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Old 03-02-2005, 09:31 AM
Loopydude Loopydude is offline
Join Date: Dec 2003
Posts: 8,299
I'd say if you're positive for antibodies for two kinds of antigen from the same virus, the chance that it is a false positive is so remote as to be not worth considering. If I might hazard a guess, you're probably a chronic carrier with too few circulating viral particles to be detectable in the bank's immunoassay. A test for circulating HBV DNA will clinch it, and it might not be a bad idea to get one.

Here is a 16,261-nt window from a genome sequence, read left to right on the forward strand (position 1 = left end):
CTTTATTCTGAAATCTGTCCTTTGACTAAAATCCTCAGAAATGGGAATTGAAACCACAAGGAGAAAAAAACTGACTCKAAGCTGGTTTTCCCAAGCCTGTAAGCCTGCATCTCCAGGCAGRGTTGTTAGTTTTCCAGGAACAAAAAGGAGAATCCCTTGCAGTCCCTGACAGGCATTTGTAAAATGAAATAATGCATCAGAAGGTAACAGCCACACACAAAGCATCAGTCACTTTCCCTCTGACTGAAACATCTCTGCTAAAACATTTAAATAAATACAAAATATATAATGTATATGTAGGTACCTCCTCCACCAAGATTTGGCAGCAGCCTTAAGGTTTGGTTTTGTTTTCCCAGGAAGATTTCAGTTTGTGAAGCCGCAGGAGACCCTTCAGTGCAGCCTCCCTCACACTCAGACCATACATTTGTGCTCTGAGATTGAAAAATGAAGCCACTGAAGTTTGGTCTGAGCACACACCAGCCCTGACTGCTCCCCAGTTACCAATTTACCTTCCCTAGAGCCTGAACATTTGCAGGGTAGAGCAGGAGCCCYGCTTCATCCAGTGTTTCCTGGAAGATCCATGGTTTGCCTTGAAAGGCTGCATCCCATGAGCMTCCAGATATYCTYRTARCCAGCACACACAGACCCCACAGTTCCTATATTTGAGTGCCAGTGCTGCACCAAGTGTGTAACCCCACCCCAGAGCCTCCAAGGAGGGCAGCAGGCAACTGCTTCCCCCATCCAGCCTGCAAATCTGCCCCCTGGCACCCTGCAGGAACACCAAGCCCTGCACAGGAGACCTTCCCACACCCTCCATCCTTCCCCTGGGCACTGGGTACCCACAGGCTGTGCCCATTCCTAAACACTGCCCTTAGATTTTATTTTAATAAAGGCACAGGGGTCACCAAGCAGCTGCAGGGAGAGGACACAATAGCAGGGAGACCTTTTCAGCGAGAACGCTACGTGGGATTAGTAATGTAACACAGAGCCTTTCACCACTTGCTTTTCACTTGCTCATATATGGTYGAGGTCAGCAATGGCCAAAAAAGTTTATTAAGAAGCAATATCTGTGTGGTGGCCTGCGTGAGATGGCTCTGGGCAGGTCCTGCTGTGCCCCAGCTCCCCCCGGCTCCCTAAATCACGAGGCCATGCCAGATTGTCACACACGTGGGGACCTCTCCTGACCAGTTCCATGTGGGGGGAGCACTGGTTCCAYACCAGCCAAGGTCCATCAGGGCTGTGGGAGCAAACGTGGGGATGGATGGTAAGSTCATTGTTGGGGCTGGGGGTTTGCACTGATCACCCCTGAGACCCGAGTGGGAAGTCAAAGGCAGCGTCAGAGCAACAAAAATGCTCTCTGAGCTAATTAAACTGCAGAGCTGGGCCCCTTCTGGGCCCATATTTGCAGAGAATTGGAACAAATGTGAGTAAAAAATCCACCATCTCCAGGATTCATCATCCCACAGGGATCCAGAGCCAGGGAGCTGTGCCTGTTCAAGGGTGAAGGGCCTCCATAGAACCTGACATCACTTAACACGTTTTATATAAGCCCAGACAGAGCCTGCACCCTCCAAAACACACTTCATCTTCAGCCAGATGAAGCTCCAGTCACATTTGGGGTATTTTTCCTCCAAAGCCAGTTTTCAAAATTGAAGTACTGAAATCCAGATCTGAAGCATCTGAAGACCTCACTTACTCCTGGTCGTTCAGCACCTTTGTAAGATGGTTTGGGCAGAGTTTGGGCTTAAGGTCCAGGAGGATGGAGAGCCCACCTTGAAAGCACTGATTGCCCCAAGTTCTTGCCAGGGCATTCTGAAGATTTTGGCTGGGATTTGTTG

As pointed out above, low titer is not no titer, and no titer is the only kind that can't lead to infection of a recipient. It's perfectly reasonable, given your serology, to conclude that your blood does pose an unacceptable risk. Even in the absense of a positive result in a sensitive PCR-based assay, it would still be inappropriate to give your blood to another person. You've clearly been exposed to competant virus in amounts sufficient to elicit the sort of immune response characteristic of infection. Once you've been infected, that's it; no more blood doning. It's simply too dangerous for the folks downstream. Certainly, the lower the viral load, the lower the chance of infection, but nobody wants to play Russian roulette.